Let’s begin this discussion with a small story.
There was a family of four. Anand, a small businessman, his wife Asha and two kids Nitu and Vishal. Anand was 39 years old. He lived a good life. He ran a small business that provided him with a very good income and allowed him to devote reasonable time with his family. Then, tragedy struck. Asha’s life was taken away by a drunk driver. Anand’s life and the lives of his children were turned upside down. Anand had to deal with the loss of his bride of 15 years; the one person that meant more to him than anyone else in the world. His children had to deal with the loss of their mother.
Anand was a great father. However, he made a terrible mother. Anand’s wife was home every day when the kids came home. Anand was running a business and couldn’t be home by 4 pm when the kids arrived home from school. It wasn’t long before Anand began to realize that the children needed him to be there more often. Without parental supervision, they made poor choices, and they began getting into trouble around the neighborhood. Psychologists explained the children’s behavior as quite normal when faced with the loss of a parent. He was faced with a very difficult decision; the way he saw it, he had three choices.
- Keep working and run the risk of his children getting into things they shouldn’t be. Anand had always worked and figured he needed to provide financially for his children.
- Stop working to be there for his children. The only problem, albeit a very large one, was that this solution left his family with no income.
- The third solution seemed to provide the best of both worlds: he could run his business out of his home. Unfortunately, he quickly found that this wasn’t the perfect solution either. It was difficult for him to run his business full-time and focus full-time on his troubled kids. Changing the location of where he did his business didn’t make any difference.
His decision was finally made clear after he checked his eldest daughter into a rehab center: He HAD to stay home and fully focus on his grieving children.
The psychological damage that is created when a child loses a parent is huge. We cannot even imagine the affects. However, it has been observed that the mother’s death is often more devastating to the family unit. There are several reasons for this. Two of the main ones being that, not only are mothers often the relational nurturer, but they are often the ones that run the household and keep everything in order. This is true even in households where both parents work outside of the home. In general, if a man were to try and combine running and organizing a household with working; it just doesn’t end well.According to studies, a man’s brain is incapable of multi-tasking; his left and right sides of his brain literally do not connect. Combine this with the fragility of grieving children and you can see why Anand made the choice he did.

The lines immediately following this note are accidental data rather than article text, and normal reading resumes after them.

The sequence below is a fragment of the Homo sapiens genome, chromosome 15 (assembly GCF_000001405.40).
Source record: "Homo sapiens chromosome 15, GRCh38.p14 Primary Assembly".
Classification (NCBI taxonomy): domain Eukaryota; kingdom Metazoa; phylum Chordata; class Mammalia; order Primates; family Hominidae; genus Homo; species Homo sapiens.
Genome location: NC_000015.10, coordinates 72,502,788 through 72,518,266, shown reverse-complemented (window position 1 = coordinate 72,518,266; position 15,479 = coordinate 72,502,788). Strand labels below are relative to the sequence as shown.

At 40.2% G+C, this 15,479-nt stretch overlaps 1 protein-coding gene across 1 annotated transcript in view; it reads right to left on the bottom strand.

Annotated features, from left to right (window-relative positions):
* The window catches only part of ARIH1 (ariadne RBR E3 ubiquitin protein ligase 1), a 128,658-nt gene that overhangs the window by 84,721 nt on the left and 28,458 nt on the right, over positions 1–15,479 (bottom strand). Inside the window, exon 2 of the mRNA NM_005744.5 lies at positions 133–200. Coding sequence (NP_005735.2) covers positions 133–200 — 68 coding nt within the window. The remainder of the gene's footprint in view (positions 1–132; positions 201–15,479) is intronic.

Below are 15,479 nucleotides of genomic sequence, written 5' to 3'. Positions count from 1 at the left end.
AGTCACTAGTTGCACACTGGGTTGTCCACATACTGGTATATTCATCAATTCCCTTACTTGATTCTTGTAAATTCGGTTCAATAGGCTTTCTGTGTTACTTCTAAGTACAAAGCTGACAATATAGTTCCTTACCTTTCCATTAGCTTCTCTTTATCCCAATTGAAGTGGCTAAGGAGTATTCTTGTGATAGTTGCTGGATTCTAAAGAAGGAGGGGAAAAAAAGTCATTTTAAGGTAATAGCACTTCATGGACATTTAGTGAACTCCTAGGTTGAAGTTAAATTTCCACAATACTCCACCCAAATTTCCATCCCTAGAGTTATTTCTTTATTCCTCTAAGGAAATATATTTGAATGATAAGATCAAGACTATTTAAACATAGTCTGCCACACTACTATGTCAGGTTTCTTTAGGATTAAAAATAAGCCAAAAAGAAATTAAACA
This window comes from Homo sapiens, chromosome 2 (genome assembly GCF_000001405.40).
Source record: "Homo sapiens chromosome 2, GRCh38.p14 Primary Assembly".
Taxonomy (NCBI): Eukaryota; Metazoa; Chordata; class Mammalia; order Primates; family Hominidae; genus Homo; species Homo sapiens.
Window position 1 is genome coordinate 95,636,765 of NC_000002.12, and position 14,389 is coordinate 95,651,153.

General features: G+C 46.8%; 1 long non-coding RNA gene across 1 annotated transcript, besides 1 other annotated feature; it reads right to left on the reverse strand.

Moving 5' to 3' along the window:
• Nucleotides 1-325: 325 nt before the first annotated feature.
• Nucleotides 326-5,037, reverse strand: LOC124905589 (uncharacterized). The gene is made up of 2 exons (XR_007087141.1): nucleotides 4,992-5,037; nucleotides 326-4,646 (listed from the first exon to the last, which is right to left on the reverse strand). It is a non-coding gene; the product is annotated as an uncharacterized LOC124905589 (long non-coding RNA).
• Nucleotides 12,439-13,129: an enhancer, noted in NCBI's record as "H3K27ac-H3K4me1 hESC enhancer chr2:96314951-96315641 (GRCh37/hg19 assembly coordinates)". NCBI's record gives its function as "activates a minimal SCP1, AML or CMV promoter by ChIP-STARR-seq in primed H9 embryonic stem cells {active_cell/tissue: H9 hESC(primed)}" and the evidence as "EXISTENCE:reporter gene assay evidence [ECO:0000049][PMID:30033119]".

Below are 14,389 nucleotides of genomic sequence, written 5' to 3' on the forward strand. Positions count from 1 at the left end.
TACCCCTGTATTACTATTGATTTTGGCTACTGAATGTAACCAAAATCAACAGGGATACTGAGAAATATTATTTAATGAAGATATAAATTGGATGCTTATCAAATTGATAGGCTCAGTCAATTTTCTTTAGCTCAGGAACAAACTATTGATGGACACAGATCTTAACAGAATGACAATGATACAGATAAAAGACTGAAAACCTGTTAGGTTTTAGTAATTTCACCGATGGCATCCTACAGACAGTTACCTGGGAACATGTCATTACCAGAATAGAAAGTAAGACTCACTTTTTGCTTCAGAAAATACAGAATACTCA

Even though home makers don’t earn money and if they aren’t around, there is no large financial impact. But in Anand’s case, as he was not prepared he had to use up most of his savings since he was not able to work and earn.Three years of living expenses wreaked havoc on his finances. It took him three years to feel comfortable enough to go back into business. Anand seems to be one of the few people that had enough money saved to last him three years. Even though after three years things are quite on track for his family, the financial and emotional impact has been quite devastating.
Hence from a financial planning point of view, it is very important that couples carry a minimal amount of insurance on the non-working spouse; just enough to cover the cost of funeral expenses, daycare/full time nanny/baby sitter, cleaning service, cook, etc. This is, if the spouse is a non earning member of the family. Else the insurance analysis based on Human Life Value or Income Replacement or Expenses incurred method should be followed.
The financial value attributed to a housewife is usually underestimated. Even if she is not contributing any income to the household, the opportunity cost of her absence in managing the house and children, is quite high!
For example, if 3.5 lakh per annum is the estimated annual value of a mother’s services, assuming a nominal rate of return of 8% over a 10-year period, the value of her services would be 50 lakh. This is the estimated amount of cover that this particular woman should take. In the unfortunate event of her demise, the insured amount can be invested to generate money for the household.
Another way of estimating a non-working spouse’s insurance needs is to consider the changed household circumstances in the event of her death. Her husband may have to look for a job that will allow him to play a bigger role in family matters. This is likely to imply a lower salary compared with what he was earning earlier.
If the insurance amount is invested, it should be sufficient to bridge this estimated loss of income. So, one should look at a term insurance for this amount. It will offer a low-cost protection to her family in case of her untimely demise.
Now coming to the other side of this topic- THE FATHER. What if a father is non working, his wife runs the show and he prefers staying at home to take care of kids. What will be the impact if he is not around one fine day(unfortunately)? According to studies, it is going to have almost the same impact in organizing and maintaining a family apart from the emotional disturbances. This is because this father would dedicate his heart and soul for taking care of his kids, taking the place of the mother. Of course no one else can take their place literally, but having financial back up can make things better and quicker. Raising money all of a sudden is no child’s play after all.
Varsha Gaikwad – Para Planner Advisory
Dilzer Consultants Pvt Ltd